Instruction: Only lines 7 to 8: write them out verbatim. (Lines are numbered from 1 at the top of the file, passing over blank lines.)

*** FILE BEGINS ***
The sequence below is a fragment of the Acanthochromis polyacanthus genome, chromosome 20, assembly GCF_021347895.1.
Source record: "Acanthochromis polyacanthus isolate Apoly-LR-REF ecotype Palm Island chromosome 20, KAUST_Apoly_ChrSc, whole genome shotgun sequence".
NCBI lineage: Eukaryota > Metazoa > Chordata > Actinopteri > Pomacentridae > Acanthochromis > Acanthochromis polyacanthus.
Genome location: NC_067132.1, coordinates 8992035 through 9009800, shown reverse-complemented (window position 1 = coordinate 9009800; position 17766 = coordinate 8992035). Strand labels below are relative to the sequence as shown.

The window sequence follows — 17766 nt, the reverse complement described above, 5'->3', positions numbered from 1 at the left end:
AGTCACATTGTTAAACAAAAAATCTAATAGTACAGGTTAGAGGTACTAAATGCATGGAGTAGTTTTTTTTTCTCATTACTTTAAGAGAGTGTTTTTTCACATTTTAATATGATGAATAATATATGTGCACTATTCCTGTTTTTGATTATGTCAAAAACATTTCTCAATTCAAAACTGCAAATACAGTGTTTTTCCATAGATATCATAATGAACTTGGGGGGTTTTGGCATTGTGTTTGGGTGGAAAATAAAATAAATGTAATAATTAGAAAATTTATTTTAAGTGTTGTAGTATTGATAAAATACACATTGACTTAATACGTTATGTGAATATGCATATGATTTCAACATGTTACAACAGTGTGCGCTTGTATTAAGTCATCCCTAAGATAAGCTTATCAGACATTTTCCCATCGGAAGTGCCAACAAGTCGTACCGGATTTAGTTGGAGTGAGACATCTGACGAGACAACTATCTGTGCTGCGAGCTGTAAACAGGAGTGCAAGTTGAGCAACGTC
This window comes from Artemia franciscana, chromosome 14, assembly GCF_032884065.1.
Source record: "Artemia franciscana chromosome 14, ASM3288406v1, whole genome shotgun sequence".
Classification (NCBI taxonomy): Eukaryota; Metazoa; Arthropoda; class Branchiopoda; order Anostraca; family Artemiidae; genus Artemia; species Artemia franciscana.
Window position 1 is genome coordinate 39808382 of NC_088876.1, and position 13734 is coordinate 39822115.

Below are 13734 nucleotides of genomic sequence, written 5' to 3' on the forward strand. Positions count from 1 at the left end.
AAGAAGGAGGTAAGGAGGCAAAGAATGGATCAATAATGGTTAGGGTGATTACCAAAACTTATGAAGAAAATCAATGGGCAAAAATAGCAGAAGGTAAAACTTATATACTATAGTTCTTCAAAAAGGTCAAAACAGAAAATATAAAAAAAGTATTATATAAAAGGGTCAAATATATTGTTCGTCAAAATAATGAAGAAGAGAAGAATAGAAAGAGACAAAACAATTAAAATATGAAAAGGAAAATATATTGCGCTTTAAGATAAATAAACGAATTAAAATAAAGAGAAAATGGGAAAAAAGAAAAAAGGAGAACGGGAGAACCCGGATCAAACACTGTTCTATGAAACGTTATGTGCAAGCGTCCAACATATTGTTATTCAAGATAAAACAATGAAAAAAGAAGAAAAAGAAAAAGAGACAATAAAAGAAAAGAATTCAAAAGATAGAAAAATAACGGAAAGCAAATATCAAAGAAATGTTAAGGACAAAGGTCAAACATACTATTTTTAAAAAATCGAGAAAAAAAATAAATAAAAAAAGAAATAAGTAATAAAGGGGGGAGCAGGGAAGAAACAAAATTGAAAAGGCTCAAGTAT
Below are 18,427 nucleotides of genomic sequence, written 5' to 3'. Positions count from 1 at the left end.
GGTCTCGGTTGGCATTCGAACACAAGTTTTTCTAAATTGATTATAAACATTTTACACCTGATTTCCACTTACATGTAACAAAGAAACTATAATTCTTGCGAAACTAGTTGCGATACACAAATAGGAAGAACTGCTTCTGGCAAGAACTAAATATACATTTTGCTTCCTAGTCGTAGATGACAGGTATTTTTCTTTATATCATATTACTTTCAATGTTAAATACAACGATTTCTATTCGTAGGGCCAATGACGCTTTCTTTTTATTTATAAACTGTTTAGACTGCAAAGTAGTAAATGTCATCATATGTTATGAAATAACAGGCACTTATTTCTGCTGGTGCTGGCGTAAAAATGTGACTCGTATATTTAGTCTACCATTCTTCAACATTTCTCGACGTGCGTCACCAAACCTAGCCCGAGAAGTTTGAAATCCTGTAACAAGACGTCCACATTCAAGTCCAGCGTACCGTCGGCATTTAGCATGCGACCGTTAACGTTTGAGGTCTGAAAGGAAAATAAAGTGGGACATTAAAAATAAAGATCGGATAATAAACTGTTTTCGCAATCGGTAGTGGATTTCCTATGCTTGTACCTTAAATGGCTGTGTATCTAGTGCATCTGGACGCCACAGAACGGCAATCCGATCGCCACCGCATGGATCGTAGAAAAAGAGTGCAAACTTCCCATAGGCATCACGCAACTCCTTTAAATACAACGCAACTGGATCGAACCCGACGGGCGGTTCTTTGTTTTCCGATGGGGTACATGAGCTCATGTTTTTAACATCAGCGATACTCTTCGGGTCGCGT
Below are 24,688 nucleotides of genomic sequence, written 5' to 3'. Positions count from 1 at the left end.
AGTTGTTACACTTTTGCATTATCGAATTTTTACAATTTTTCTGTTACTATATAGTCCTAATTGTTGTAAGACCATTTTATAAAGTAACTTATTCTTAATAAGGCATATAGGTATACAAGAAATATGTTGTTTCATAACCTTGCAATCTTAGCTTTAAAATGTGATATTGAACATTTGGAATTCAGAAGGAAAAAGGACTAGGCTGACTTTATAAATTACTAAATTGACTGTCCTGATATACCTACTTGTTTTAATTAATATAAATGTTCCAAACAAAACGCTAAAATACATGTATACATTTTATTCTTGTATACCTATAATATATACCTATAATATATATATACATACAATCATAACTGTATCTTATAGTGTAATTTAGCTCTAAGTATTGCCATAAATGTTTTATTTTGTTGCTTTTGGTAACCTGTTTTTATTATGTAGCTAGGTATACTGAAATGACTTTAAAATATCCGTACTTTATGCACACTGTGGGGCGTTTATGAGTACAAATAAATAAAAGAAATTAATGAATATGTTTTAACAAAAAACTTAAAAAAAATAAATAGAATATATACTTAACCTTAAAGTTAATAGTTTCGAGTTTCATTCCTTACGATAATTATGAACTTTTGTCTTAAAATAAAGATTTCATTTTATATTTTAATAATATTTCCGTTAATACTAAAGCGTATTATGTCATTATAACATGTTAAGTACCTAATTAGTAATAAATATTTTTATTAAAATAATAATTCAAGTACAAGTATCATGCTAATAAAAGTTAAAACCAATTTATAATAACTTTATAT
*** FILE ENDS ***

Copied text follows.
This window comes from Artemia franciscana, chromosome 14, assembly GCF_032884065.1.
Source record: "Artemia franciscana chromosome 14, ASM3288406v1, whole genome shotgun sequence".